equilibrium law.
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european law enforcement organisation

  • noun police organization for the European Union; aims to improve effectiveness and cooperation among European police forces
    Europol.
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Ex post facto law

  • a law which operates by after enactment. The phrase is popularly applied to any law, civil or criminal, which is enacted with a retrospective effect, and with intention to produce that effect; but in its true application, as employed in American law, it relates only to crimes, and signifies a law which retroacts, by way of criminal punishment, upon that which was not a crime before its passage, or which raises the grade of an offense, or renders an act punishable in a more severe manner that it was when committed. Ex post facto laws are held to be contrary to the fundamental principles of a free government, and the States are prohibited from passing such laws by the Constitution of the United States.
Webster 1913

Falcidian law

  • (Civil Law), a law by which a testator was obliged to leave at least a fourth of his estate to the heir.
Webster 1913

father-in-law

  • noun the father of your spouse
WordNet
Fa"ther-in-law` noun
Wordforms
plural Fathers-in-law
Definitions
  1. The father of one's husband or wife; -- correlative to son-in-law and daughter-in-law. ✍ A man who marries a woman having children already, is sometimes, though erroneously, called their father-in-law.
Webster 1913

fechner's law

  • noun (psychophysics) the concept that the magnitude of a subjective sensation increases proportional to the logarithm of the stimulus intensity; based on early work by E. H. Weber
    Fechner's law.
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federal job safety law

  • noun a law passed by the United States Congress that created the Occupational Safety and Health Administration to prevent employees from being injured or contracting diseases in the course of their employment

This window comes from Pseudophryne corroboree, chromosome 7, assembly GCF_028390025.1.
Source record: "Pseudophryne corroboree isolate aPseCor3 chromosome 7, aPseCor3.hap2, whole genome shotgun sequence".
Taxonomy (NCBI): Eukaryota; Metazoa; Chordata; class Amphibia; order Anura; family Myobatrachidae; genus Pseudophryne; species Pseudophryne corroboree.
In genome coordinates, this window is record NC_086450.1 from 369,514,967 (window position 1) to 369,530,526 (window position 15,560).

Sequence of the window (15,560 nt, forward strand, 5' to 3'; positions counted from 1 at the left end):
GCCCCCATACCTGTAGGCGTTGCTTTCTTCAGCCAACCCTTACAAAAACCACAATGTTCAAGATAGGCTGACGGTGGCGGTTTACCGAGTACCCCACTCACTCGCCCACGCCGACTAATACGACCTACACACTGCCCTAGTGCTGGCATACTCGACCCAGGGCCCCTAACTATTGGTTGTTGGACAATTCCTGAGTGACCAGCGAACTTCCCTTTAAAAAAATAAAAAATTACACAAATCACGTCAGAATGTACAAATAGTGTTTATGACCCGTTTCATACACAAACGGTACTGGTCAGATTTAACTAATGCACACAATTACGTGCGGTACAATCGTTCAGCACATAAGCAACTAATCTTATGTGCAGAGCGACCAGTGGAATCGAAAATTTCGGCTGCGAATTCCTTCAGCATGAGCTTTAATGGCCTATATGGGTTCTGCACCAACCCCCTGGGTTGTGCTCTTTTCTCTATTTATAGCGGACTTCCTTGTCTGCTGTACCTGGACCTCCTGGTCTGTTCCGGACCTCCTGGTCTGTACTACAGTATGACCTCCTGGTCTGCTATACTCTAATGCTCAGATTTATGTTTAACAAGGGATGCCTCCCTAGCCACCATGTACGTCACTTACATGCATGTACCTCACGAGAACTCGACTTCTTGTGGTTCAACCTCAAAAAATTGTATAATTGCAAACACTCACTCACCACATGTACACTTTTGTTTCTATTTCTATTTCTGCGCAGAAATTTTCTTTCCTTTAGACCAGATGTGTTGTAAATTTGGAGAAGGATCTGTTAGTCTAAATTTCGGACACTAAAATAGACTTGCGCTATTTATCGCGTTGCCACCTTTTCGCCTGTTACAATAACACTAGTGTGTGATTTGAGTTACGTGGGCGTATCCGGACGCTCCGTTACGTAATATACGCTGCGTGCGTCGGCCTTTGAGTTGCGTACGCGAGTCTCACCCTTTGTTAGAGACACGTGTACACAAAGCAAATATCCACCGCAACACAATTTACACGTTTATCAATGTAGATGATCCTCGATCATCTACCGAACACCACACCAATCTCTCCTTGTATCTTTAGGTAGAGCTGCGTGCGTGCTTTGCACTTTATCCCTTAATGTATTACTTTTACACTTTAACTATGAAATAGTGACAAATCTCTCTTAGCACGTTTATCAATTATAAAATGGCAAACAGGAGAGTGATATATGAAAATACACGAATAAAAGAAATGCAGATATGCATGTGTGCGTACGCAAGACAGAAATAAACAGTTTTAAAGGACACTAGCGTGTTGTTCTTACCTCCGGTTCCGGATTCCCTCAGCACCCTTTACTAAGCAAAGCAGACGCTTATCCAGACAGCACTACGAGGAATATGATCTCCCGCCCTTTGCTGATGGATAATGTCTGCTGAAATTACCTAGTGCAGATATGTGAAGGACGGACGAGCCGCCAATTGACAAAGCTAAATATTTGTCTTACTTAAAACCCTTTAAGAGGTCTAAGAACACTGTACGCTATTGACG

occupational safety and health act.
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federal law enforcement training center

  • noun a center in the Department of that trains law enforcement professionals for more than seventy federal agencies
    FLETC.
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finding of law

  • noun a finding as to the applicability of a rule of law to particular facts
    conclusion of law.
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first law of motion

  • noun a body remains at rest or in motion with a constant velocity unless acted upon by an external force
    first law of motion; Newton's first law.
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first law of thermodynamics

  • noun the fundamental principle of physics that the total energy of an isolated system is constant despite internal changes
    first law of thermodynamics; conservation of energy.
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Forest laws

  • laws for the protection of game, preservation of timber, etc., in forests.
Webster 1913

frank-law

Frank"-law` noun
Etymology
Frank free + law.
Definitions
  1. (Eng. Law) The liberty of being sworn in courts, as a juror or witness; one of the ancient privileges of a freeman; free and common law; -- an obsolete expression signifying substantially the same as the American expression civil rights. Abbot.
Webster 1913

fraud in law

  • noun fraud that is presumed from the circumstances although the one who commits it need not have had any evil intent
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frederick law olmsted

  • noun United States landscape architect primarily responsible for the design of Central Park in New York City (1822-1903)
    Olmsted.
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fundamental law